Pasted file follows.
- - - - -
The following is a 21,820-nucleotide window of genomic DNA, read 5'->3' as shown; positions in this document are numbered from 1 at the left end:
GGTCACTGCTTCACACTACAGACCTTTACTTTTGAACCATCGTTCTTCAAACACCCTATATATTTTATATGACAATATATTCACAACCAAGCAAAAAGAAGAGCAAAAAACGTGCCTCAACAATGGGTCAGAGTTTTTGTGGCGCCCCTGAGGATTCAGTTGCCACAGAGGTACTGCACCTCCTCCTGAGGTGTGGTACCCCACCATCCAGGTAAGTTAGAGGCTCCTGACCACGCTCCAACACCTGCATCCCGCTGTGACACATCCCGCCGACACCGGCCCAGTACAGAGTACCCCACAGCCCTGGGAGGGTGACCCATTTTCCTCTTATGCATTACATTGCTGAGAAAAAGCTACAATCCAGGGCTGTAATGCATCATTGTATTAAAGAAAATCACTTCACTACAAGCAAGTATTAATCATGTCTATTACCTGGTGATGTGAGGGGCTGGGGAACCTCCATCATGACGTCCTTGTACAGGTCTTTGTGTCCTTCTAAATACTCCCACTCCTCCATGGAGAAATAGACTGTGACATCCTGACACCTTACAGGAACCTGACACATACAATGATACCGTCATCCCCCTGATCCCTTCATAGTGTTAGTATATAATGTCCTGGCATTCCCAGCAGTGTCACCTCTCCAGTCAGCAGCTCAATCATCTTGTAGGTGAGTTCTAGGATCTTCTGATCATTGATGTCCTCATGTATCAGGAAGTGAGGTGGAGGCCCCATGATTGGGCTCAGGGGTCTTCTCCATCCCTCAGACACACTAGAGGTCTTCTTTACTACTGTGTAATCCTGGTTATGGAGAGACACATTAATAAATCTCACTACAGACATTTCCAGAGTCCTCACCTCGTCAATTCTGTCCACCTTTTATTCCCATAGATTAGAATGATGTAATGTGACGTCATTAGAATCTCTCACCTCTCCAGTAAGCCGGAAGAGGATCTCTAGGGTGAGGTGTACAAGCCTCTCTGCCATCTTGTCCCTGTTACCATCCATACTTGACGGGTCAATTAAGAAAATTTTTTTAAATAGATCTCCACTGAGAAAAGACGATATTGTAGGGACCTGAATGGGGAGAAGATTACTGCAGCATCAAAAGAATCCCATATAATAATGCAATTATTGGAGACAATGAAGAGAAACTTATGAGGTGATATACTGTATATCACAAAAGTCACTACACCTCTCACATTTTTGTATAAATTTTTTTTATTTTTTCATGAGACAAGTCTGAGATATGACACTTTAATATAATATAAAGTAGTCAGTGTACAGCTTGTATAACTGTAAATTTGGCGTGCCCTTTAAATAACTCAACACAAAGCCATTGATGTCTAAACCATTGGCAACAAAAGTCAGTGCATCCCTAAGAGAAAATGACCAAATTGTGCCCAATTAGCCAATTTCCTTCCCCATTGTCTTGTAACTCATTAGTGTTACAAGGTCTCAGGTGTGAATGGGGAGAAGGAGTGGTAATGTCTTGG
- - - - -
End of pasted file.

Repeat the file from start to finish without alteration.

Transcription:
The following is a 21,820-nucleotide window of genomic DNA, read 5'->3' as shown; positions in this document are numbered from 1 at the left end:
GGTCACTGCTTCACACTACAGACCTTTACTTTTGAACCATCGTTCTTCAAACACCCTATATATTTTATATGACAATATATTCACAACCAAGCAAAAAGAAGAGCAAAAAACGTGCCTCAACAATGGGTCAGAGTTTTTGTGGCGCCCCTGAGGATTCAGTTGCCACAGAGGTACTGCACCTCCTCCTGAGGTGTGGTACCCCACCATCCAGGTAAGTTAGAGGCTCCTGACCACGCTCCAACACCTGCATCCCGCTGTGACACATCCCGCCGACACCGGCCCAGTACAGAGTACCCCACAGCCCTGGGAGGGTGACCCATTTTCCTCTTATGCATTACATTGCTGAGAAAAAGCTACAATCCAGGGCTGTAATGCATCATTGTATTAAAGAAAATCACTTCACTACAAGCAAGTATTAATCATGTCTATTACCTGGTGATGTGAGGGGCTGGGGAACCTCCATCATGACGTCCTTGTACAGGTCTTTGTGTCCTTCTAAATACTCCCACTCCTCCATGGAGAAATAGACTGTGACATCCTGACACCTTACAGGAACCTGACACATACAATGATACCGTCATCCCCCTGATCCCTTCATAGTGTTAGTATATAATGTCCTGGCATTCCCAGCAGTGTCACCTCTCCAGTCAGCAGCTCAATCATCTTGTAGGTGAGTTCTAGGATCTTCTGATCATTGATGTCCTCATGTATCAGGAAGTGAGGTGGAGGCCCCATGATTGGGCTCAGGGGTCTTCTCCATCCCTCAGACACACTAGAGGTCTTCTTTACTACTGTGTAATCCTGGTTATGGAGAGACACATTAATAAATCTCACTACAGACATTTCCAGAGTCCTCACCTCGTCAATTCTGTCCACCTTTTATTCCCATAGATTAGAATGATGTAATGTGACGTCATTAGAATCTCTCACCTCTCCAGTAAGCCGGAAGAGGATCTCTAGGGTGAGGTGTACAAGCCTCTCTGCCATCTTGTCCCTGTTACCATCCATACTTGACGGGTCAATTAAGAAAATTTTTTTAAATAGATCTCCACTGAGAAAAGACGATATTGTAGGGACCTGAATGGGGAGAAGATTACTGCAGCATCAAAAGAATCCCATATAATAATGCAATTATTGGAGACAATGAAGAGAAACTTATGAGGTGATATACTGTATATCACAAAAGTCACTACACCTCTCACATTTTTGTATAAATTTTTTTTATTTTTTCATGAGACAAGTCTGAGATATGACACTTTAATATAATATAAAGTAGTCAGTGTACAGCTTGTATAACTGTAAATTTGGCGTGCCCTTTAAATAACTCAACACAAAGCCATTGATGTCTAAACCATTGGCAACAAAAGTCAGTGCATCCCTAAGAGAAAATGACCAAATTGTGCCCAATTAGCCAATTTCCTTCCCCATTGTCTTGTAACTCATTAGTGTTACAAGGTCTCAGGTGTGAATGGGGAGAAGGAGTGGTAATGTCTTGG